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Saturday, July 25, 2009

"Highlights" from the Health Care Bill: Pages (1-500)

I just received a summary of the first five hundred pages of the health care bill. Here are some highlights.

Page 22: Mandates audits of all employers that self-insure.

Page 29: First reference to rationing

Page 30: The Health Benefits Advisory Committee will be created to monitor and recommend health care treatments and benefits

Page 50: All non-US citizens, illegal or not, will be provided with health insurance.

Page 58: Every person will be issued a National ID Healthcard and the government is granted REAL TIME access to YOUR FINANCIAL STATEMENTS

Page 72: All private healthcare plans must conform to government rules to participate in a Healthcare Exchange

Page 84: All private healthcare plans must participate in the Healthcare Exchange

Page 124: No company can sue the government for price-fixing. No "judicial review" is permitted against the government monopoly.

Page 149: Any employer with a payroll of $400K or more, who does not offer health insurance, pays an 8% tax on payrol

Page 150: Any employer with a payroll of $250K-400K or more, who does not offer health insurance, pays a 2 to 6% tax on payroll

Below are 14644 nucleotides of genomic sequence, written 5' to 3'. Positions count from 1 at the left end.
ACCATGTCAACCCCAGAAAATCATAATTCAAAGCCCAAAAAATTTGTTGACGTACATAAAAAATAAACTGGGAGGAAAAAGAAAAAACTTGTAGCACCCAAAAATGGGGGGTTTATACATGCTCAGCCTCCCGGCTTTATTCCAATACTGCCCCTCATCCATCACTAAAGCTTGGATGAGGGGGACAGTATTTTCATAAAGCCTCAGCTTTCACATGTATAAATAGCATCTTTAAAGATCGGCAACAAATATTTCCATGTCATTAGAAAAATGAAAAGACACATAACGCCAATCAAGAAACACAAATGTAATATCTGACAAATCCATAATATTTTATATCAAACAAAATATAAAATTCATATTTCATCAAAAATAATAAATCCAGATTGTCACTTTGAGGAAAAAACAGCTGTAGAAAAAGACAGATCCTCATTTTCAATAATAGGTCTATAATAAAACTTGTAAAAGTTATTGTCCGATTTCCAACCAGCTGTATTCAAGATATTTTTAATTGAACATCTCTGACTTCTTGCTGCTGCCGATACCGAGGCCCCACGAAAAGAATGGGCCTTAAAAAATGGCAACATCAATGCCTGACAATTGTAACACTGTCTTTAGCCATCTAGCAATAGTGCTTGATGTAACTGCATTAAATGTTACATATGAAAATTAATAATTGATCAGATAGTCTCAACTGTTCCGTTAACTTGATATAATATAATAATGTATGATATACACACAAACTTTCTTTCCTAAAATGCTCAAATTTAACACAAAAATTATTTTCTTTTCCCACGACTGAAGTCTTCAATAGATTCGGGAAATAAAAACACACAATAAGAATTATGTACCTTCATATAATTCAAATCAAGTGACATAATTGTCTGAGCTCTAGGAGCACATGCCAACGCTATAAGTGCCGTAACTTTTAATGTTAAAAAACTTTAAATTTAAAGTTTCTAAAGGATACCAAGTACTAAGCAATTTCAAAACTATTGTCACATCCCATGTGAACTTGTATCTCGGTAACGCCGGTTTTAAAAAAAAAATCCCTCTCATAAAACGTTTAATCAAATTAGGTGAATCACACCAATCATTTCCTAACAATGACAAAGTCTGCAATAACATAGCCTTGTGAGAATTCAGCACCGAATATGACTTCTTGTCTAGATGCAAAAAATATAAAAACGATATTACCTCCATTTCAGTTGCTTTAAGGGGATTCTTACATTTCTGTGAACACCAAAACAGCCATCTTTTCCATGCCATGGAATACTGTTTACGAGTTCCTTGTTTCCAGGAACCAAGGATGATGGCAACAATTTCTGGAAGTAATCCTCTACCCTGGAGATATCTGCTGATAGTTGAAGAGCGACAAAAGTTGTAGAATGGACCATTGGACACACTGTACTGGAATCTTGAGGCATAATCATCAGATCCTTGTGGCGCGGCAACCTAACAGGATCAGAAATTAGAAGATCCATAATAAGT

Page 167: Any individual who doesn’t' have acceptable health insurance (according to the government) will be taxed 2.5% of income.

Page 170: Any NON-RESIDENT alien is exempt from individual taxes

Page 195: Officers and employees of Government Healthcare Bureaucracy will have access to ALL American financial and personal records.

Page 239: Bill will reduce physician services for Medicaid. Seniors and the poor most affected

Page 265: Government mandates and controls productivity for private healthcare industries.

Page 268: Government regulates rental and purchase of power-driven wheelchairs.

Page 270: Requires that Ambulatory Surgical Centers submit cost data to the Secretary of Health and Humans Services for "analysis".

Page 280: Hospitals will be penalized for what the government deems preventable re-admissions.

Page 318: Prohibition on hospital expansion. Hospitals cannot expand without government approval.

Page 335: Government mandates establishment of outcome-based measures, cost effectiveness which eventually means rationing

Page 341: Government has authority to disqualify Medicare Advantage Plans, HMOs, etc

Page 354: Government will restrict enrollment of SPECIAL NEEDS individuals.

Page 379: Creation of the Telehealth Advisory Committee

Page 425: Government provides approved list of end-of-life resources,

Page 427: Government mandates program that orders end-of-life treatment

Page 429: Advance Care Planning Consult will be used to dictate treatment as patient's health deteriorates.

Page 430: Government will decide what level of treatments you may have at end-of-life.

Page 489: Government will cover marriage and family therapy.

Page 494: Government will cover mental health services: defining, creating and rationing those services.

Read all the summary here.


Some are saying they can't open up the link. As such, here is the text of the bill.

Here is a full dossier of pages 1-500.


Anonymous said...

I couldn't follow the mail link.

do you have a link to the actual legislation?


Anonymous said...

One can only imagine what our health care system looks like now.

Anonymous said...